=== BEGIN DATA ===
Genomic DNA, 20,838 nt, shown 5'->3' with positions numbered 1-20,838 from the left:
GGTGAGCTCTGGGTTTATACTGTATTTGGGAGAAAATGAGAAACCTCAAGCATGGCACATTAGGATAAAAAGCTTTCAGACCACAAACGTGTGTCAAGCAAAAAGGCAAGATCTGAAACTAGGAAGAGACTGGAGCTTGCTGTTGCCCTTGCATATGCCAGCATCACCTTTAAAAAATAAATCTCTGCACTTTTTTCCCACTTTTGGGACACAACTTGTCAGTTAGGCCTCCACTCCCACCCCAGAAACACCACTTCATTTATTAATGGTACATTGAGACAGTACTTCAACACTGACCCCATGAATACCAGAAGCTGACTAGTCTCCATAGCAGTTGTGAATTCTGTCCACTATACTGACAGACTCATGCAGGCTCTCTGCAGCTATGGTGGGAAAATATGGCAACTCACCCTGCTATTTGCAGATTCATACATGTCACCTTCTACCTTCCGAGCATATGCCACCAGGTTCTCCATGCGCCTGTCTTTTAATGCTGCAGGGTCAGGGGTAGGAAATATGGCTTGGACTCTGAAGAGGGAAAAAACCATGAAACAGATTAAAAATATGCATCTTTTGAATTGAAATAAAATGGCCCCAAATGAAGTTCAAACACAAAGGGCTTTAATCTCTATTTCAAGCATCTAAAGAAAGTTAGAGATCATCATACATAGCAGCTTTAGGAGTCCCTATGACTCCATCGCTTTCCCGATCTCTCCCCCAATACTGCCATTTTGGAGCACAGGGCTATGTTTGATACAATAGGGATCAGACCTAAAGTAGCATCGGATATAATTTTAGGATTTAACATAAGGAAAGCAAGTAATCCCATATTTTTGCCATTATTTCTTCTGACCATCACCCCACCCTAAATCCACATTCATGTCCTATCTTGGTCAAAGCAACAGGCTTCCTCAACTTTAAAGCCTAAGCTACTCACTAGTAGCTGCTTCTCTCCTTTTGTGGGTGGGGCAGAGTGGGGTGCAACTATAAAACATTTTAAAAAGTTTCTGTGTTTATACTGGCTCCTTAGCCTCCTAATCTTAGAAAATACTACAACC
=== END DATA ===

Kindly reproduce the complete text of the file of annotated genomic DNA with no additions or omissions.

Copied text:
Genomic DNA, 20,838 nt, shown 5'->3' with positions numbered 1-20,838 from the left:
GGTGAGCTCTGGGTTTATACTGTATTTGGGAGAAAATGAGAAACCTCAAGCATGGCACATTAGGATAAAAAGCTTTCAGACCACAAACGTGTGTCAAGCAAAAAGGCAAGATCTGAAACTAGGAAGAGACTGGAGCTTGCTGTTGCCCTTGCATATGCCAGCATCACCTTTAAAAAATAAATCTCTGCACTTTTTTCCCACTTTTGGGACACAACTTGTCAGTTAGGCCTCCACTCCCACCCCAGAAACACCACTTCATTTATTAATGGTACATTGAGACAGTACTTCAACACTGACCCCATGAATACCAGAAGCTGACTAGTCTCCATAGCAGTTGTGAATTCTGTCCACTATACTGACAGACTCATGCAGGCTCTCTGCAGCTATGGTGGGAAAATATGGCAACTCACCCTGCTATTTGCAGATTCATACATGTCACCTTCTACCTTCCGAGCATATGCCACCAGGTTCTCCATGCGCCTGTCTTTTAATGCTGCAGGGTCAGGGGTAGGAAATATGGCTTGGACTCTGAAGAGGGAAAAAACCATGAAACAGATTAAAAATATGCATCTTTTGAATTGAAATAAAATGGCCCCAAATGAAGTTCAAACACAAAGGGCTTTAATCTCTATTTCAAGCATCTAAAGAAAGTTAGAGATCATCATACATAGCAGCTTTAGGAGTCCCTATGACTCCATCGCTTTCCCGATCTCTCCCCCAATACTGCCATTTTGGAGCACAGGGCTATGTTTGATACAATAGGGATCAGACCTAAAGTAGCATCGGATATAATTTTAGGATTTAACATAAGGAAAGCAAGTAATCCCATATTTTTGCCATTATTTCTTCTGACCATCACCCCACCCTAAATCCACATTCATGTCCTATCTTGGTCAAAGCAACAGGCTTCCTCAACTTTAAAGCCTAAGCTACTCACTAGTAGCTGCTTCTCTCCTTTTGTGGGTGGGGCAGAGTGGGGTGCAACTATAAAACATTTTAAAAAGTTTCTGTGTTTATACTGGCTCCTTAGCCTCCTAATCTTAGAAAATACTACAACC